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Issue Date: October 2004 Issue


Who is My Neighbor?

That question begins associate editor Erick Trickey's story "Promised Land" (page 78), which explores why a group of Euclid residents are fighting plans for Providence Baptist's new church and more than 100 new homes surrounding it.

From the Providence pulpit, it's easy to see that the true neighbor is "the one who has compassion." But outside that sanctuary, such clarity is clouded by politics, economics, lawsuits, race and fear — sentiments that are much farther away from compassion and a neighborly sense of community than the 23 acres the congregation wants for its new church.


That question begins associate editor Erick Trickey's story "Promised Land" (page 78), which explores why a group of Euclid residents are fighting plans for Providence Baptist's new church and more than 100 new homes surrounding it.

From the Providence pulpit, it's easy to see that the true neighbor is "the one who has compassion." But outside that sanctuary, such clarity is clouded by politics, economics, lawsuits, race and fear — sentiments that are much farther away from compassion and a neighborly sense of community than the 23 acres the congregation wants for its new church.

Euclid's future is at stake, argue opponents of the church. The financially strapped city will lose out on future tax revenue and squander its largest tract of undeveloped land, they contend.

But Euclid's soul seems to be on the line, too.

Who is my neighbor?

No matter where you live, the question is important. From the metropolitan areas to the suburban enclaves that make up our region, defining who we are — as an entire community — is crucial. In light of the recent announcement that Cleveland is the poorest big city in the nation, with an estimated 31.3 percent of its people living in poverty, we find ourselves at a critical juncture.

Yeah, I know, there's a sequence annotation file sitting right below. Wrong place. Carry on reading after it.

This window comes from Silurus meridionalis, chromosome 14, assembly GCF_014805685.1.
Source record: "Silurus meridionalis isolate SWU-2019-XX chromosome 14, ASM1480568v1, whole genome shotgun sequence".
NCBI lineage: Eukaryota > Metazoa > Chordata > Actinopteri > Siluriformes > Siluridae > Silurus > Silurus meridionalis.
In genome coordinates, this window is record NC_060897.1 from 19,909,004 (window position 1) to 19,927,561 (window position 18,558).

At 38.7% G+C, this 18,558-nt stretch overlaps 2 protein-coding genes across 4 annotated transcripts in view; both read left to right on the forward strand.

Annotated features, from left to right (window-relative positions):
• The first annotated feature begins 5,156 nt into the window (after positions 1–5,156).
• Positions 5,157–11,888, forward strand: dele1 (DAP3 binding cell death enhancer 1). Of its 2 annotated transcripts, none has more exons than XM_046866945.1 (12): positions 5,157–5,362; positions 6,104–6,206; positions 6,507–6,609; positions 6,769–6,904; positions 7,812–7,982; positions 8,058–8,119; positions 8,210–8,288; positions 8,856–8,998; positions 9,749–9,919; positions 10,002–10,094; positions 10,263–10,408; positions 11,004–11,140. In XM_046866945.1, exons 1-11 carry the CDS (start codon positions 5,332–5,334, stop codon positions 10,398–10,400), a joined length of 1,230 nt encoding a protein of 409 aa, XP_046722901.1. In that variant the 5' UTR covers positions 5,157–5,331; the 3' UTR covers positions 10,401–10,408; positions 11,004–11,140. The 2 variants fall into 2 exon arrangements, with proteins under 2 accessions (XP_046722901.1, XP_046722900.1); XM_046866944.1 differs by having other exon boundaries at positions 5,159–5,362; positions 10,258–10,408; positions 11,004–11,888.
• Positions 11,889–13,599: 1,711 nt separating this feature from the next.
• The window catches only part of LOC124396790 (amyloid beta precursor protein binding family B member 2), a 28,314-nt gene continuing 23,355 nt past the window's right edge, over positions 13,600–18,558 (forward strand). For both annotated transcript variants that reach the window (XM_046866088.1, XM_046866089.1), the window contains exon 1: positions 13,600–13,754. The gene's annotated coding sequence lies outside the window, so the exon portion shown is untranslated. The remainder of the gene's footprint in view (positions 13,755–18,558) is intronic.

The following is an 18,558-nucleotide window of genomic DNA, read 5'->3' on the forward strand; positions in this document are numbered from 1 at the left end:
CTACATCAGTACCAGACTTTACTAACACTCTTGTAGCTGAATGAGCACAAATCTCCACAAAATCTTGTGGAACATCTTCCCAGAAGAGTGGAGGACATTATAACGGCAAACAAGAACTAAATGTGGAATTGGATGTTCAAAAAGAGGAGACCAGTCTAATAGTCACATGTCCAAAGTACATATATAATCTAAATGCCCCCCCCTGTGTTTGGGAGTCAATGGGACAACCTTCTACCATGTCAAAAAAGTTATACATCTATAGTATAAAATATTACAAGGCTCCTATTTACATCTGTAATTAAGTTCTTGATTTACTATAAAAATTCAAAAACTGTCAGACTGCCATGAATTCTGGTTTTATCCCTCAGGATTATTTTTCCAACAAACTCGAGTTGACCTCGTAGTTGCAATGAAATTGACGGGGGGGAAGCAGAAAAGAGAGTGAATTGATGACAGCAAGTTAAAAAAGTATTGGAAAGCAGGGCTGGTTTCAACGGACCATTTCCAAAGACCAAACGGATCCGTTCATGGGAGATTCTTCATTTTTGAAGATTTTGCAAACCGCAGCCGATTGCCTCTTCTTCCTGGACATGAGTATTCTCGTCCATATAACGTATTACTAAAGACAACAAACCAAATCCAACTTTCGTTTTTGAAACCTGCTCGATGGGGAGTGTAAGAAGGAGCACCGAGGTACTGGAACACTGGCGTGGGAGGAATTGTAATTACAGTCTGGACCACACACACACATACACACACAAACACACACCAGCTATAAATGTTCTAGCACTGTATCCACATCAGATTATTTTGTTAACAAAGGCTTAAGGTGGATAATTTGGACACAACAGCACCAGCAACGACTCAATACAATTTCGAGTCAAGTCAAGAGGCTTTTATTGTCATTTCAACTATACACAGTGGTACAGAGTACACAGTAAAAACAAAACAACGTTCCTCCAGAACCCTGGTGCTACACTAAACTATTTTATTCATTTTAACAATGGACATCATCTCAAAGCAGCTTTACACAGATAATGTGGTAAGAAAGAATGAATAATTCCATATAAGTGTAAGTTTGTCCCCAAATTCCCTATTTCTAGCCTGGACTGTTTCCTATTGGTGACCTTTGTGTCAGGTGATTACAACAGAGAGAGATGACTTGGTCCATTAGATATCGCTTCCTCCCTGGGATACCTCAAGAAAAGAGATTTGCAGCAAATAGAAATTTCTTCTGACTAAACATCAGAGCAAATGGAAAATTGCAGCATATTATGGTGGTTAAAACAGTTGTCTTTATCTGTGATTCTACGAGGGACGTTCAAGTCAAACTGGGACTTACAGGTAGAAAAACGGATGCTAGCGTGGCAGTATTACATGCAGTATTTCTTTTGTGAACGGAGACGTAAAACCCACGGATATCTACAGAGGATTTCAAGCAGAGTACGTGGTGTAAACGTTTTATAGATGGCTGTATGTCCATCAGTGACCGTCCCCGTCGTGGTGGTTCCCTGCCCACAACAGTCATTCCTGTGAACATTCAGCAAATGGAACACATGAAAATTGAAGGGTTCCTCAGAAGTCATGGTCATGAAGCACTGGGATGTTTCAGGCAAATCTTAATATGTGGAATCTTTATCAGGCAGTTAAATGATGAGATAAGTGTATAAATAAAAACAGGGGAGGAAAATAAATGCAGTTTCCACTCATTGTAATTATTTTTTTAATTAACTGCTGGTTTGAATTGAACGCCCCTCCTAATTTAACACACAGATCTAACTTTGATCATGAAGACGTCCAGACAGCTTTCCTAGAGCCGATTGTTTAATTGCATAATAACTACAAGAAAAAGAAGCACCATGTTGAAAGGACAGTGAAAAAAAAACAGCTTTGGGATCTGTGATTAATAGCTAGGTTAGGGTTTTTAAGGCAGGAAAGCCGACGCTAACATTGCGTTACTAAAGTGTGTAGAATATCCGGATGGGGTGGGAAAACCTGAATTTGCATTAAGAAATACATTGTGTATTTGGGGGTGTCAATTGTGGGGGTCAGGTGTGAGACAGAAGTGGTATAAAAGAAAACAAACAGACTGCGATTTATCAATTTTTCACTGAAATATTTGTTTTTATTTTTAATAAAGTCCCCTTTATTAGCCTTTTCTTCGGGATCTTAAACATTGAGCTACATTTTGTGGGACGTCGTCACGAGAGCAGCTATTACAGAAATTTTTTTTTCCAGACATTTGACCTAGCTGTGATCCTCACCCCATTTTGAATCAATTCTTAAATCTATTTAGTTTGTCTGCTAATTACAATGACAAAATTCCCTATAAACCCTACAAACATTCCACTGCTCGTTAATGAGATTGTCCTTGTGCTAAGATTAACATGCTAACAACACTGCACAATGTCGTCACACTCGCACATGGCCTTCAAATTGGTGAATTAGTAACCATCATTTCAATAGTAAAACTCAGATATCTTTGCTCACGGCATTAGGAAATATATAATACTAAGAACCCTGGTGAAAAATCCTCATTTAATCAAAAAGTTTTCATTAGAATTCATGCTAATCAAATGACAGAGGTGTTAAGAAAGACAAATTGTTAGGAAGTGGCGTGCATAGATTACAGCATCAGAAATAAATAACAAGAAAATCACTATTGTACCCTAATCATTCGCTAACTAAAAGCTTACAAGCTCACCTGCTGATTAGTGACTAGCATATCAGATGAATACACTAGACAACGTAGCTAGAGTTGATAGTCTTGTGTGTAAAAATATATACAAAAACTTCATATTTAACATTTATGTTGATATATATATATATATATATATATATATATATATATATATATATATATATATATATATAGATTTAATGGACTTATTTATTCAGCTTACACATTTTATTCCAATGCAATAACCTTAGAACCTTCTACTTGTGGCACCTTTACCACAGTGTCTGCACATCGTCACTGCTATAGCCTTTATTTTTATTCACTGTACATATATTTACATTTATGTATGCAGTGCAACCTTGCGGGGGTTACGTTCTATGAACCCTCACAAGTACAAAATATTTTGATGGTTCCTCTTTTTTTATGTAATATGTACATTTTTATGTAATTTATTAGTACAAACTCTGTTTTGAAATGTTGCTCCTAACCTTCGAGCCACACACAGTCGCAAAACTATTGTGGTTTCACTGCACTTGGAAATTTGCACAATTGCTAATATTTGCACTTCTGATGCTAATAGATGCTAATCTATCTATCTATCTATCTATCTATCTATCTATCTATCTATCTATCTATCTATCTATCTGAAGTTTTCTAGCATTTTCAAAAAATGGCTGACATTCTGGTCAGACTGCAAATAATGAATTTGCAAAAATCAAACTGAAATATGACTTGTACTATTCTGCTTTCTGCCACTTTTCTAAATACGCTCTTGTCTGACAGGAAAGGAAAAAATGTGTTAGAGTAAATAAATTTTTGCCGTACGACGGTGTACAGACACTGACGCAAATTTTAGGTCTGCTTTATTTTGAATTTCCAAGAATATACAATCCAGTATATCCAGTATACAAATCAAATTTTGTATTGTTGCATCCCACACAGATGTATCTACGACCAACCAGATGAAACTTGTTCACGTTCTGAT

When so many of us are struggling below the poverty line, we are all poor. Our community suffers. Too many dreams are being dashed, too many mouths are not being fed, too many minds are not being nurtured.

Pundits everywhere debate why, as a society, we find ourselves living so far away from the people who live right next door. Whether fueled by newfangled technology or old-fashioned apathy, the gap seems to widen every day.

The front-porch communities that make up Northeast Ohio have become fewer and fewer as more and more people huddle inside and lock their doors behind them.

In this column last October, I wrote about having to cut down the tree that defined our back yard in West Park. I recently received an e-mail from Gail Stern, who grew up in our house.

"It is with tears of joy that I tell you how much I loved your article on my dad's tree," she began. Planting the tree "was the most special thing my mom did upon his death on Nov. 4, 1964, when we were small children. He was 39 years old and a beautiful person."

Growing up, "it was a house filled with love and commitment," she recalls.

Gail met her husband, Tom, around the corner from our house in his back yard. They were married June 19, 1976, and have several children. Wherever they've lived since, Gail has planted a Norway maple as living tribute to her father's memory.

And she keeps in touch with some of our neighbors, who have lived on the street since the time Gail and her family did. In fact, they were the ones who made sure that she had a copy of the story. "I love them very much," she wrote.

Who is my neighbor?

Neighbors are people who share a lifelong connection. They are the people who knew us in our youth, picked us up in times of need or helped us to grow as adults. They are the people who stepped forward in our lives to make us who we are and they are those we don't see but who give us something unexpected.

Now, Northeast Ohio must decide: Who is my neighbor?

How we choose to answer the question will define us.

Correction: Several columns of our Private Schools "Cheat Sheet" (September 2004) were transposed for Lake Ridge Academy and Lake Catholic High School. The correct information for Lake Catholic High School includes: Foreign Languages: German, Spanish, French and Latin; AP Courses: 3; Number of Music Offerings: 9; Newspaper/ Frequency: Yes/N/A; Other Media Offerings: N/A; Speech Team: No; Academic Challenge Team: No; Number Nonathletic Clubs: 42; Number of Interscholastic Sports: 19; Number of Intramural Sports: 1; Lunch Cost: $2.25; Special-diet Lunch: N/A; % Grads to Four-year College: 84; % Grads to First-choice College: N/A; 2003-04 National Merit Finalists: 0. The correct information for Lake Ridge Academy includes: Foreign Languages: French, Spanish; AP Courses: 13; Number of Music Offerings: 14; Newspaper/Frequency: Yes/Quarterly; Other Media Offerings: Yearbook, TV/Video editing; Speech Team: Yes; Academic Challenge Team: Yes; Number Nonathletic Clubs: 18; Number of Interscholastic Sports: 10; Number of Intramural Sports: 4; Lunch Cost: N/A; Special-diet Lunch: N/A; % Grads to Four-year College: 100; % Grads to First-choice College: 90; 2003-04 National Merit Finalists: 5. We regret these errors.


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